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Paths to programming – meet Kate and Tom

Our people come from many different backgrounds. Here at Zopa we recognize diversity of experience and background as a positive for our teams, and for the strength of the business. It’s what the data says after all see this McKinsey report.

Developers Kate and Tom had a more unusual path into programming than most. Both worked in different areas – waiting tables and doing admin – before a chance experience triggered their passion for programming. They each ended up at coding bootcamp Makers Academy before getting hired by Zopa.

Here’s what they do at Zopa and how they got here.

What was the moment that got you interested in software development?

Kate: I studied film and TV at university, but when I came out I knew I didn’t want to go into it. I fell into the hospitality industry, and ended up staying in there for 8 years. The reason I stayed so long was because I just didn’t know what else I wanted to do. I looked at lots of jobs – chef, teacher – and went to careers advisors, but I just knew these other jobs weren’t for me.

In the end I had a flatmate who was a front-end web developer. I quizzed him about what he did and I really liked the sound of it. I’m creative, so I like to build things. And I’ve always been the girl who’d rather have the latest gadget than a pair of shoes, so it appealed to my techie side too.

Tom: It was really cringey. I stumbled across a YouTube video, and it was all about what schools don’t teach you. It was tech founders like Mark Zuckerberg – talking about tech and how they need to teach it more in schools. They didn’t even say much about coding. But it was about how you can build something out of nothing. And that really appealed to me.

How did you go about learning to become a developer? Was it straightforward?

Kate: I researched online and found a 2 week course in HTML and CSS and enjoyed it. Then I found TeamTreehouse (the online video tutorial site) and did a couple of courses on there. I was still really enjoying it, but I was only doing it for a few hours here and there – because all my other work and life was getting in the way.

I looked at uni courses but they seemed to be a big commitment, and also slightly out of date for web development, which moves very quickly. When I first found Makers Academy, at first I was put off because it was Ruby and I wanted to do Front-end. But I kept looking at it and reading the blogs from past students, I realized I didn’t just want to make websites look pretty, I wanted to build things too.

Tom: I was in Australia when I decided. I actually started by getting a job at a co-working space in Melbourne. I ended up doing admin for startups and in return some of the devs would show me some of the code they were working on.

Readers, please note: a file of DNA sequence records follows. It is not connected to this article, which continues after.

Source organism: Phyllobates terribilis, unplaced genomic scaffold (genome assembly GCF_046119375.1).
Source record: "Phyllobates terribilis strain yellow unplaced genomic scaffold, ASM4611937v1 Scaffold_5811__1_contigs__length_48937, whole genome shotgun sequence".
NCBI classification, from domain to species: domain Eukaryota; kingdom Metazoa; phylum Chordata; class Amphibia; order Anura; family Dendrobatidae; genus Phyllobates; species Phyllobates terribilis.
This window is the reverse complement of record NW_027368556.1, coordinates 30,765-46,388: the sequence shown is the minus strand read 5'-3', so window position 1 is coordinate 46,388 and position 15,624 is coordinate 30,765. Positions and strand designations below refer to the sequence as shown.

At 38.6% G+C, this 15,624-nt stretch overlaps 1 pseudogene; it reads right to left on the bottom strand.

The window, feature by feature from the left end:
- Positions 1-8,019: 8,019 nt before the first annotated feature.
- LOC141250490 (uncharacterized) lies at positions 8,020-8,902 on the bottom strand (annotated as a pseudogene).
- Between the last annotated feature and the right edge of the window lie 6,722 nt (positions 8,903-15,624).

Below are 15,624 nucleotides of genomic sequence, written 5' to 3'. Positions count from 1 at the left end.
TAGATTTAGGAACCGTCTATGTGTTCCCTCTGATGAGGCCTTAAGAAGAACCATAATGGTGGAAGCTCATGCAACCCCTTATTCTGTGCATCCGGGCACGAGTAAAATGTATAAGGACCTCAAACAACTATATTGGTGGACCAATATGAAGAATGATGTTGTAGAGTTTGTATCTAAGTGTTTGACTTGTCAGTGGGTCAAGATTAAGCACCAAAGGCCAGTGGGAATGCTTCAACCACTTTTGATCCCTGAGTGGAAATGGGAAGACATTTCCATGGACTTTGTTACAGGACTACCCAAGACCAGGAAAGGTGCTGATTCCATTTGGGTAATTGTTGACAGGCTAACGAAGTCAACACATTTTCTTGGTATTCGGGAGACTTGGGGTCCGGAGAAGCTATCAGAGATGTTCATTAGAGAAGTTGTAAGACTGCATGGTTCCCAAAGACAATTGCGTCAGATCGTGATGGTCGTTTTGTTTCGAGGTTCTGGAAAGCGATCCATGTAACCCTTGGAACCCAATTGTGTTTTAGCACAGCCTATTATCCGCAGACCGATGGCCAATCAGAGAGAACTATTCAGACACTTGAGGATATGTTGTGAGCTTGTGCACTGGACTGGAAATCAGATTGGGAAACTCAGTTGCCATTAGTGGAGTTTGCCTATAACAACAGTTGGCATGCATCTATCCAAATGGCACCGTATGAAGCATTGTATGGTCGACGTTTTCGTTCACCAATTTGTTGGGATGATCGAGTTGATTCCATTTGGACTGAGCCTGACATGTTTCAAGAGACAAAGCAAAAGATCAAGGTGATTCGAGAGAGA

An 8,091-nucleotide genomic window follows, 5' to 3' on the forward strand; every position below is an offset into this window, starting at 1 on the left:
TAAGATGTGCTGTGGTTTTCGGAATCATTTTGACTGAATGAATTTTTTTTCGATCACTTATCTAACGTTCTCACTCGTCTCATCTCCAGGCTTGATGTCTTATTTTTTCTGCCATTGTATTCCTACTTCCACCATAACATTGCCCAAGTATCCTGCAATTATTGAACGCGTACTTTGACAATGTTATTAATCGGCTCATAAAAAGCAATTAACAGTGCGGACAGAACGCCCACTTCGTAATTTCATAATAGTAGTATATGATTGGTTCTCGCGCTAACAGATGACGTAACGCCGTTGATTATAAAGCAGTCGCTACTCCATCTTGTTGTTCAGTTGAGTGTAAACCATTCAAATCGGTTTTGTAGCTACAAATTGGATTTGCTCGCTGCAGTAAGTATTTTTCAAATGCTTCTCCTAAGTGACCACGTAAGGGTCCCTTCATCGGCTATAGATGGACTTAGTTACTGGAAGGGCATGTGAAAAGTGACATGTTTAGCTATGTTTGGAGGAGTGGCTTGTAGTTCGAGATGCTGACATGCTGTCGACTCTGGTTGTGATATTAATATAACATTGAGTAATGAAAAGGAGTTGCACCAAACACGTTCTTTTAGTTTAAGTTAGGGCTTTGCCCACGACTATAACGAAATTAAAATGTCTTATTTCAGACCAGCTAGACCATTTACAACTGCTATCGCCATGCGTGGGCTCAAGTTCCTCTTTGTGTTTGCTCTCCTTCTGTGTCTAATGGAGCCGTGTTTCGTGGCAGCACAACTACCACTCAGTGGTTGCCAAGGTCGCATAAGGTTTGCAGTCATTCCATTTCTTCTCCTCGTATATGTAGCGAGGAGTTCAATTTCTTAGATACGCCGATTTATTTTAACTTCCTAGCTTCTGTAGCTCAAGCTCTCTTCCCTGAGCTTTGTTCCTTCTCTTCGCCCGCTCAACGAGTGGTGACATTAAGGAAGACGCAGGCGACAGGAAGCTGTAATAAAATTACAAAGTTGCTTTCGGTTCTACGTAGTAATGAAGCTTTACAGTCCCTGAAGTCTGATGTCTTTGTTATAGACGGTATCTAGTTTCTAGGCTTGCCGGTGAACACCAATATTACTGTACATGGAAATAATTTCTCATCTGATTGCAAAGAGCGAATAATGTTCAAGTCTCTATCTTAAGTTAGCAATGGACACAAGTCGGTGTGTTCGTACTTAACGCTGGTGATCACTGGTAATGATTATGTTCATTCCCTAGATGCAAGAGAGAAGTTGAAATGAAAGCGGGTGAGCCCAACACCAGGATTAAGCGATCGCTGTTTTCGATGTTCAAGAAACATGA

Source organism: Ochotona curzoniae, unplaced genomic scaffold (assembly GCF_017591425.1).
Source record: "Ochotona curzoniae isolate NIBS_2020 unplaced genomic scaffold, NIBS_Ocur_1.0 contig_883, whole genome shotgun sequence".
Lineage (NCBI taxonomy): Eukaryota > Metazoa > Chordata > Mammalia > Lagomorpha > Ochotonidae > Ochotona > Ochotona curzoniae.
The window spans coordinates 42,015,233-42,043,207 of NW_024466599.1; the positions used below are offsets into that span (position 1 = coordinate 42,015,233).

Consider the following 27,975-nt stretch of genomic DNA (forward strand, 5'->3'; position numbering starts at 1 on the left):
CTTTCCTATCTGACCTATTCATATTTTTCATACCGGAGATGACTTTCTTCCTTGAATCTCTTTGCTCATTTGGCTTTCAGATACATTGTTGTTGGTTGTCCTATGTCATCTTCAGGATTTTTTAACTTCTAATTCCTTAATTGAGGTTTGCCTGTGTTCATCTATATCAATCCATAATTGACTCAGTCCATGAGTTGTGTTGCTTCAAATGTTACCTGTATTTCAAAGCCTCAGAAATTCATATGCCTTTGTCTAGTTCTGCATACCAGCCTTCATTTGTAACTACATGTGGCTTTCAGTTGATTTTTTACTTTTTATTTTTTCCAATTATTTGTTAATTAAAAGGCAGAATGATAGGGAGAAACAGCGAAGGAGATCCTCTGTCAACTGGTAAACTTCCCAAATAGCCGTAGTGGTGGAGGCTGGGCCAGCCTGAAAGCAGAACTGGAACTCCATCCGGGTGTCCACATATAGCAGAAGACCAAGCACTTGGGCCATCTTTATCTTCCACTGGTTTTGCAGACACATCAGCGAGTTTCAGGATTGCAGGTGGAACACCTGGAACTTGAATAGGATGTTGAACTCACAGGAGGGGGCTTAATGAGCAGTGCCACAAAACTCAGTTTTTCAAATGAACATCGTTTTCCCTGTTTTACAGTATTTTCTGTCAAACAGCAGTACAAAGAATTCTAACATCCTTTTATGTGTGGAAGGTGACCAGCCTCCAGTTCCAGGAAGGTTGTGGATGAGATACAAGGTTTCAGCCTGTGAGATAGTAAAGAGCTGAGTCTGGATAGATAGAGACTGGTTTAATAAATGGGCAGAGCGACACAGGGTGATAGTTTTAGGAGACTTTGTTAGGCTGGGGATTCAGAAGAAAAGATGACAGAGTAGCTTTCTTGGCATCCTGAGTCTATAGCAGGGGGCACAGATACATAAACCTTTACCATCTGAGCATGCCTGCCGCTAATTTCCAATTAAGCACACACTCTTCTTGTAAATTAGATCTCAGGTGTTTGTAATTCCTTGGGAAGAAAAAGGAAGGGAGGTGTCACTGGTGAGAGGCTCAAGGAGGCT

I stumbled across Makers Academy on Twitter, I saw you could learn code for 12 weeks and get a job. I had to sit down and have a skype conversation with my dad about the course because I didn’t have the money. I was like “Instead of going to uni, can I do this?” He said yes, even though he didn’t actually know what it was. He still doesn’t know what I do…

Is working in software development the same as what you imagined it to be? How is it different?

Tom: I think it is like what I expected. Because it’s all about solving problems, there’s no right answer, which is something you always have to deal with as a developer. You have to be creative with your solutions. But in a way, it’s also not what I expected – you have to put in the time. You need to be an active reader, it’s not just a 9-5 job. You have to keep up to date with new tech and new trends.

Kate: It’s definitely different for me. There is the preconception of a coder as sitting at their computer not talking. But one of the key parts of the job is teamwork and communication. If you have a piece of work, it’s rare you can just do it without having to talk to a designer, another developer or a UX person. I am also surprised at the amount of work you have to do to keep up to date. You can be a good developer but if you don’t keep you skills up to date, you can quickly become obsolete.

What are you working on now at Zopa?

Tom: I’m working in the Pioneers/Auto team. It’s like a startup within Zopa. It’s rails applications, we’re all building full-stack, it’s a ruby back-end with multiple APIs and a front-end in HTML, CSS and Javascript.

Kate: I’m helping out back in the Lenders tribe for a short while, working on their functionality for ISAs. Before that I was on Pioneers/Auto on the same product, it’s interesting getting to build an application from scratch.

What’s the most interesting work you’ve done recently?

Tom: In my work at Zopa, I’ve learned a lot more about building an entire product from research to planning an application build, to actually building it and testing it. In the Pioneers team you have the opportunity to do more product innovation work.

Kate: My current favourite is personal project, PR Hero, an app built with Rails, it uses the Github API and produces graphs in the front end with Highcharts.js, as well as using webhooks in the backend to send events to the hipchat API. When someone opens or merges a PR it sends a notification to the room, and it will recommend a reviewer based on the person who has commented the least in a given time period.